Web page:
It's December, and my holiday traditions are in full swing. I just did the Jingle Bell Run this weekend, I've already started fielding concerned calls about being all alone at Christmas (I'm fine, everybody, I swear; I have something planned for every single day that we are off from work), I've misplaced the ice scraper for my car and will go buy a new one knowing that this will make the old one appear, and I bought the Carnation Famous Fudge Kit for my yearly adventure in kitchen masochism.
Before we walk through the inevitable disappointment of opening this year's box:
(why do I take a new picture of the box every year?), I want to take a minute to talk about last year's fudge. As you may recall, I made three kinds to take to work with me: the fudge kit, my Uncle Mike's pumpkin spice fudge, and Velveeta fudge.
I really need to explain why you should never make or eat Velveeta fudge, no matter how many family members or old ladies in the grocery store swear by it.
The fudge kit fudge turned out the best that this stupid box has ever turned out for me. That includes this year, which we'll get to in a minute. People at work ate it, but no one talked about it being great fudge or delicious or anything. They ate it the same way that people in our office will eventually eat any food that you leave in the breakroom, but no one seemed to enjoy it. People did seem to enjoy the pumpkin spice fudge. They ate it quickly, except for the people who don't like peanut butter and didn't eat any of it, and mentioned without prompting that it was tasty.
And then there was the Velveeta fudge.
No one ate the Velveeta fudge. Even I didn't eat the Velveeta fudge after the one piece to evaluate it for the blog entry. Over the course of the week, though, something happened to it. It started out soft, but by the end of the week it somehow got softer and less substantial, even though we were keeping it in the office fridge. It got almost spongy, but still looked the same, and then it started... discorporating? Dissolving? I don't know the word for what happened to it, but it began to leak an odorless clear liquid, and at the end of the week I threw it away along with its container, just in case it was cursed.
Do not make the Velveeta fudge, even for your enemies.
Maybe don't make them the Carnation fudge, either.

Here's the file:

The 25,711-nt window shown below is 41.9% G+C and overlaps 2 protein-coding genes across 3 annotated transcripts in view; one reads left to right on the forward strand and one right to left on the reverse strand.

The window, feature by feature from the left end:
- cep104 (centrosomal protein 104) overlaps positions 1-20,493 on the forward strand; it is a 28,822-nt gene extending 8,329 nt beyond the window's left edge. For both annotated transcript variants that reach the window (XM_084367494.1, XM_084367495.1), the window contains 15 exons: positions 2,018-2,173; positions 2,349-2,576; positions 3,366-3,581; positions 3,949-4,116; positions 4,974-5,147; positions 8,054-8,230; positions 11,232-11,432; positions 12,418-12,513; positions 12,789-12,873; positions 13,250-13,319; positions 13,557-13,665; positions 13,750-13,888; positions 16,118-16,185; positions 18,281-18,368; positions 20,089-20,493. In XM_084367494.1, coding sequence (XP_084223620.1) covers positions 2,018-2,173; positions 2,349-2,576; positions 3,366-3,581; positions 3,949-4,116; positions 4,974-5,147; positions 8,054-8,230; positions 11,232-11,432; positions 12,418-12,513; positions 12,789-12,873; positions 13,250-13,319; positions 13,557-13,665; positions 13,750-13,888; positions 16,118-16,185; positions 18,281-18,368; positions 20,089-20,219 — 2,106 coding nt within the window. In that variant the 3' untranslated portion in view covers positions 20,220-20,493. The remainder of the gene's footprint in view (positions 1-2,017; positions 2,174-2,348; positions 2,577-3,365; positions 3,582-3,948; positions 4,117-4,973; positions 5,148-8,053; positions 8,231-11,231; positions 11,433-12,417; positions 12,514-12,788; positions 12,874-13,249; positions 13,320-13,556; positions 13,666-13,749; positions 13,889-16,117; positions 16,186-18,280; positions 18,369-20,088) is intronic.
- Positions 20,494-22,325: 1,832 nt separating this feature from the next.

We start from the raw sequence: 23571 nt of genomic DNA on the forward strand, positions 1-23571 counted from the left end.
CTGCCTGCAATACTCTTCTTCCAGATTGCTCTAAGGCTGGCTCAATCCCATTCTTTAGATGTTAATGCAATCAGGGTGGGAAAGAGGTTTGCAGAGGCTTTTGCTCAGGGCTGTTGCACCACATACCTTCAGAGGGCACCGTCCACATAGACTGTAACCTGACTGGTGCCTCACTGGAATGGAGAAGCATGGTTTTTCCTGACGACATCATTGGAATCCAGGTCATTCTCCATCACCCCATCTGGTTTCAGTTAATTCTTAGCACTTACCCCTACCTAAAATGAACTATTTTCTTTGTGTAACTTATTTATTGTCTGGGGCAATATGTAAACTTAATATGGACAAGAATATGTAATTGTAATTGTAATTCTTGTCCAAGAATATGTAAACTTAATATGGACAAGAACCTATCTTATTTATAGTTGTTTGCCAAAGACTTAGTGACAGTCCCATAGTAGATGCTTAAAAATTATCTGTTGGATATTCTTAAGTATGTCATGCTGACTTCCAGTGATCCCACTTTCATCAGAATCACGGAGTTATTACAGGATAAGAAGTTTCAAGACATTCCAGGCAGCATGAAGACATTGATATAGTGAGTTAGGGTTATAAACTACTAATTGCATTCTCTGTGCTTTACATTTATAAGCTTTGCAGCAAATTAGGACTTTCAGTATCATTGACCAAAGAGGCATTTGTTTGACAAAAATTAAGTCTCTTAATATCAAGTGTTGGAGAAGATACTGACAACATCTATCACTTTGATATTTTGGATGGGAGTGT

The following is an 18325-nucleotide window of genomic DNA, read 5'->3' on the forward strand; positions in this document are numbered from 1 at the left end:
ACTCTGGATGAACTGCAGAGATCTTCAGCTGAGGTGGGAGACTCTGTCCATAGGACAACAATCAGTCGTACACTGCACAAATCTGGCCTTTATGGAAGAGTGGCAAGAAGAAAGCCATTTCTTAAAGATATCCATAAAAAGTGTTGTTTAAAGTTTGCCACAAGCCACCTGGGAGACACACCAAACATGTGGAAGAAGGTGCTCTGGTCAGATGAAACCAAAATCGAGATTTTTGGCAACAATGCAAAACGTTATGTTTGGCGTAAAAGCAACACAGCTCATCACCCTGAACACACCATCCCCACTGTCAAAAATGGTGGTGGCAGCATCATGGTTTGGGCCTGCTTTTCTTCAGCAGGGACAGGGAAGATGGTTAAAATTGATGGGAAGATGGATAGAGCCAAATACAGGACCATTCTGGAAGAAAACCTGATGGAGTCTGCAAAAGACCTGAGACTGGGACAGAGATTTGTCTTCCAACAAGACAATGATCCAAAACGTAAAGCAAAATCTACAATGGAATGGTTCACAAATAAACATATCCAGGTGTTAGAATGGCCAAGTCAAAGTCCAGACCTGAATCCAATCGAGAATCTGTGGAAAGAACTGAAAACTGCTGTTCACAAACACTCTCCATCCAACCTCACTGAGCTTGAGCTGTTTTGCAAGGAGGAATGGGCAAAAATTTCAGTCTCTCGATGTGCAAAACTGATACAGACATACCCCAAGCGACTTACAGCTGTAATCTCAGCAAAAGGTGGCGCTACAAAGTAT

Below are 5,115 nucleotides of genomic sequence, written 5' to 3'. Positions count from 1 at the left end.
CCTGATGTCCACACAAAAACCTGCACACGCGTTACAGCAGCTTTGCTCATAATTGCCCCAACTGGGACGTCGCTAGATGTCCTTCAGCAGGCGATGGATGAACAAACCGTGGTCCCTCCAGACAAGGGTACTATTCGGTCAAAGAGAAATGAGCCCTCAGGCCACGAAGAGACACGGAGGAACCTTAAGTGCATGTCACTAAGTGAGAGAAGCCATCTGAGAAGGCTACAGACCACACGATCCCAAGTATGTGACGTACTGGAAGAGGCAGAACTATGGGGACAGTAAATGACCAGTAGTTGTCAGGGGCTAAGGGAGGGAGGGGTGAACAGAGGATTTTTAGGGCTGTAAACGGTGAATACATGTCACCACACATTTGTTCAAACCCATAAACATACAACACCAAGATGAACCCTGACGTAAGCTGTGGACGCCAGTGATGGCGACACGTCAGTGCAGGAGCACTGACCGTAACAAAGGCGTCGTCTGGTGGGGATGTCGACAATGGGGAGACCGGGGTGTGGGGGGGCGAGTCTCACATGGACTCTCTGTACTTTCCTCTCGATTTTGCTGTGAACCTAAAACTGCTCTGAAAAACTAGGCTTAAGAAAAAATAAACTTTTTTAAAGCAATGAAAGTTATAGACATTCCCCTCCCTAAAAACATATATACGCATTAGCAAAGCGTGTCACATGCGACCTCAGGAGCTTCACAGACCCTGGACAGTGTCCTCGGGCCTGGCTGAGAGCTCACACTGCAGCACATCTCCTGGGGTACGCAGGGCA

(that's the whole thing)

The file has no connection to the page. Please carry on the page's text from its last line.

I decided last year that the trick to making the fudge kit is not to care about making the fudge kit. If you follow all of the instructions to the letter and second, the kit doesn't work. If you half-ass your way through it, though, you get something passable, like my mom, my friend Elizabeth, my friend Bernadatte, and me last year. It's not the best fudge you ever had in your life, but it's passably decent. This year I approached it the same way. I boiled the sugar and milk mix:
dumped in the chocolate chips and marshmallows, and then spread it in the pan, and just like every year I could tell immediately that it looked grainy and choppy and like an old pioneer woman's face:
I put it in the refrigerator to set, and got to work on my friend Jim's fudge recipe.
Jim sent me his recipe after I liked a photo on Facebook of the fudge houses he made. His fudge turns out so well that he pours it into silicone molds and makes objects out of it. He swore that I would be able to follow it without trouble, and at this point I would try any fudge recipe if it looked even halfway promising. I made fudge last year out of processed cheese food and powdered sugar, for God's sake. Does that seem like the kind of thing that a person who is afraid to take chances on fudge recipes does? No, it does not.
I am no longer afraid of any fudge recipe.
I have stared into the Velveeta fudge abyss, and the Velveeta fudge abyss has stared into me also.
Not that Jim's recipe was an abyss. It actually was really easy, just like he said. It started with heating up light corn syrup, chocolate chips, and condensed milk:
and then, when it was melted:
I removed it from the heat, stirred in the vanilla, and then sifted in powdered sugar.
I also screamed, "THIS IS THE FUDGE! THIS IS THE FUDGE ON THE BOX!" because it was. It was glossy and smooth and poured easily and I could even smooth the top. It was like thick frosting. I've been fooled before, though, so I tried to keep my hopes low as I put it in the fridge and ignored it for two hours. There was every chance that it would crystallize, or remain liquid forever, or do whatever the Velveeta fudge did to itself. Just because it looks good doesn't mean it is good, especially in my fudge workshop.
When I took it out of the fridge, though, it still seemed promising. Note the contract with the fudge kit fudge:
and then note the finished products:
One of those is a gritty, crumbling disappointment that finds new ways to hurt me every time I try to make it, and one of those is a soft, creamy, delicious square of shiny fudge that looks exactly like the perfect fudge on the box that a food stylist spent hours making out of modelling putty and a thin sheen of glycerin. I'm taking them both to work tomorrow, but I bet my coworkers will be a lot more thankful for my friend Jim than they will be for Carnation's stupid box kit.
Now I just need a foolproof recipe for peanut butter fudge.